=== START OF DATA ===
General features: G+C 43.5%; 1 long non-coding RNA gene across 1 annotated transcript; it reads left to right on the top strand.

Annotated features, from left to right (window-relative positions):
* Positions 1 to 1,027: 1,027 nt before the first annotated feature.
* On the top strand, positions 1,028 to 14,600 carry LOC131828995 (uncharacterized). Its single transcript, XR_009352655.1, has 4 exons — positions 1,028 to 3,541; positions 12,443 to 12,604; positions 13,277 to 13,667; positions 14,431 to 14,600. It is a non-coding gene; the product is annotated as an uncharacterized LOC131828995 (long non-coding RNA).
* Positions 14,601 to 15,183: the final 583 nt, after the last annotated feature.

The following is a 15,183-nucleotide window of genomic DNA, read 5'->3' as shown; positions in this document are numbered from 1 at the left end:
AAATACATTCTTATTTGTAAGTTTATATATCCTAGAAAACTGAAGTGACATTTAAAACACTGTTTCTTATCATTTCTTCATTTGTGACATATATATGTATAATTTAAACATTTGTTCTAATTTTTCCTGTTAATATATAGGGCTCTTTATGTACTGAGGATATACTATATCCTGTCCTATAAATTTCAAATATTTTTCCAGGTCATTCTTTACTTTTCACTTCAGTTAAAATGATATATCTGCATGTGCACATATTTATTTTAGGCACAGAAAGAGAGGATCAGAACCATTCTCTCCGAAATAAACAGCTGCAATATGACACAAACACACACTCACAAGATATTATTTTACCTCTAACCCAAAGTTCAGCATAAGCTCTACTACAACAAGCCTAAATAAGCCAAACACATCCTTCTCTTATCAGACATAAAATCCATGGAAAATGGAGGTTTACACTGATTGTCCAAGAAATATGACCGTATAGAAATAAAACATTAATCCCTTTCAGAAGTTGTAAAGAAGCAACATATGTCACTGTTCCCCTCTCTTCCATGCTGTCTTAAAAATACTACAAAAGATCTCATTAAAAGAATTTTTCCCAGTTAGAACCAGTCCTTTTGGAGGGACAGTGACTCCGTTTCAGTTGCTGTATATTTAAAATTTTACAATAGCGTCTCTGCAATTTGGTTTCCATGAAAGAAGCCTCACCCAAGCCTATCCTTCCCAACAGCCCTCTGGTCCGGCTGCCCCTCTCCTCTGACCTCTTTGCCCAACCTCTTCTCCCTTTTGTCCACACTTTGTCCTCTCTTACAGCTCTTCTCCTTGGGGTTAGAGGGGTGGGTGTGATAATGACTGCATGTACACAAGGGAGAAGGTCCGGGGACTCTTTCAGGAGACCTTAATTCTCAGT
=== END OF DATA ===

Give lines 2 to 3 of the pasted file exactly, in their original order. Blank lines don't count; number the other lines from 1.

Annotated features, from left to right (window-relative positions):
* Positions 1 to 1,027: 1,027 nt before the first annotated feature.